FEMA failed to provide climate refugees with proper security, housing, and food after a poisoned the land they called home. It could have been the result of a lack of funds or the destruction of some of America’s most prized real estate throwing the government for a loop–doesn’t really matter. That a government failed to provide relief for its people in an age of crisis means many had to do without the essentials while having no means to fill the gaps themselves. And in that void corporations stepped in.
If corporations have influence in an era where they don’t provide public services to remedy emergencies, imagine a time when they pay for the infrastructure of what’s the corporate capital of the US, provide it security, and the means to feed people. That’s a set of circumstances that allow for CEOs to bully senators into silence, buy priceless art from museums, and turn corporate regulations into law. Forget lobbyists. Spiga has created the ability to use its own code of ethics and contractual stipulations with employees as a penal code applied to them and actions taken against it. We’re not there yet, but that collapsing of governments into the fold of corporations could look a lot like this.
The execution of Chad’s NDA ties those two concepts together quite neatly, and it comes a day after we learn the US President-elect, an old hand at corporate machinations, is having his prospective cabinet sign non-disclosure agreements upon receiving cabinet positions, a first for US politics.
Not only does the termination of Chad’s employment cost him the custody of his children and the loss of his life savings and house, but it leaves Spiga open to wipe his memory clean in an effort to protect company secrets by removing all he knows. It’s high-tech alienation in action. All that Spiga provided allowed for Chad to live a life of comfort and with the means to provide the same for his family, but in doing so he literally handed over the essence of his very person, right down to his thoughts and memories, to a corporation that tossed him out on to the streets of the red zone like a cracked hard drive. Without his job he is completely worthless to society and his family.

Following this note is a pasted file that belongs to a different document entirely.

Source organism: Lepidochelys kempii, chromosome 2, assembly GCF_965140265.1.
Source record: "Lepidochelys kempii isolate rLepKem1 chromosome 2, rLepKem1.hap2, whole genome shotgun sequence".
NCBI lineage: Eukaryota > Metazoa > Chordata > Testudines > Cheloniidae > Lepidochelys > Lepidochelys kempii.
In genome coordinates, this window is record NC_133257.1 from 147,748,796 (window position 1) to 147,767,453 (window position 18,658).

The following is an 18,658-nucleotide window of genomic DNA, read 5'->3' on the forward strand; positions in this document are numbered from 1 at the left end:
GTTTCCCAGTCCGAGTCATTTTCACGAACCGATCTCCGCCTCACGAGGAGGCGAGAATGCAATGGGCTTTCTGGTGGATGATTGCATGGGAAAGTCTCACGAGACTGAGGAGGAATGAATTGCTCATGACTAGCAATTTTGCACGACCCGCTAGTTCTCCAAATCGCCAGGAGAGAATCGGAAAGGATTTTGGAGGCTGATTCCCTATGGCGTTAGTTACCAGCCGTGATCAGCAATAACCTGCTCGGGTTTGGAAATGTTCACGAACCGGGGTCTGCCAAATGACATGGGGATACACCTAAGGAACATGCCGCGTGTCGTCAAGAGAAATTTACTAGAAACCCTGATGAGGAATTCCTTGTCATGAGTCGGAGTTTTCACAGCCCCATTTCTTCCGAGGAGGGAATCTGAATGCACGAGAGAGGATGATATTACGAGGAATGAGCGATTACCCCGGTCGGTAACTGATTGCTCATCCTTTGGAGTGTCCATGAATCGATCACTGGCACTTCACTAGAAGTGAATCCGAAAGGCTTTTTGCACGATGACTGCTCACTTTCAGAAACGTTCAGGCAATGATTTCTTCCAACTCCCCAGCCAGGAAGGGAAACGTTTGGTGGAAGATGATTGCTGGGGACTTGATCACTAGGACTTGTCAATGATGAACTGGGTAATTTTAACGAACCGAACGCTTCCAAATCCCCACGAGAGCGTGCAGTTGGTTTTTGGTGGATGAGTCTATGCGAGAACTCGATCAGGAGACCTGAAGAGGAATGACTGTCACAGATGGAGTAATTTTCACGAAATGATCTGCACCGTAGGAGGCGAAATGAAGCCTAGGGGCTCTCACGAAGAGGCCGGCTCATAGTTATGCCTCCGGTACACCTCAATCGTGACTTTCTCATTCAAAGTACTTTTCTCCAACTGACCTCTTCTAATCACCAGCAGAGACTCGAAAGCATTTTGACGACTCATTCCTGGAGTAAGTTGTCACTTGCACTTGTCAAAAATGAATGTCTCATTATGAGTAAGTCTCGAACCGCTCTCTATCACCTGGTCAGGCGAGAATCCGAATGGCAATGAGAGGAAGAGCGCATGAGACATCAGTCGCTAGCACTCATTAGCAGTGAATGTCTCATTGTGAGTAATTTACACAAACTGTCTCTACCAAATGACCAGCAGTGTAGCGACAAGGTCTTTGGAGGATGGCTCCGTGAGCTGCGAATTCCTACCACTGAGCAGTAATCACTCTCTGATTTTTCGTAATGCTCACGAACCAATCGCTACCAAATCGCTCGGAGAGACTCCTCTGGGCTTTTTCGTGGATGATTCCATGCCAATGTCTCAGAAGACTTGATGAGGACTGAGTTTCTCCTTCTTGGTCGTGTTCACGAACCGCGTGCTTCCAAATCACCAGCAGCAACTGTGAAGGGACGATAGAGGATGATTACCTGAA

While the main plot continues to revolve around Elena, who hasn’t made an appearance as an adult yet, it feels like there’s not a whole lot here. But Laura’s still on a self-abuse kick for some yet-unrevealed experience in the red zone years ago which could conflict with Ben’s climb up to the 40th floor, and now that rival corp Inizagi on the minds of Spiga’s security we might see something like Syndicate Wars take off. How Laura’s growing conscience affects Ben’s chances to get the job he needs to find Elena is yet to be seen, but Incorporated still has some interesting ideas to put forth in this dark future they’re shaping.
Thanks for your comments on “Incorporated.” I’ve found the first two episodes to be pretty good, at least somewhat intriguing, and definitely enough to make me want to keep watching.
I imagine I should go back and watch again more closely but I had not seen Ben’s metallic disc as an auto-hacking gadget, rather as just a means to mask his ‘unapproved’ activities on the corporate network – though I suppose your point is still just as valid; it does feels a bit contrived.
I have to admit I found it unfortunate that the Financial Times article, “The End of American Meritocracy” is behind a paywall; I would like to have explored that topic further (and likely will eventually.)
I’m looking forward to reading your commentary on future episodes as the series progresses.
Isaac L. Wheeler (Veritas)
Glad you are enjoying the commentary. I also hate paywalls, I feel that they are an attempt to prop up an antiquated system. Thanks for your comment!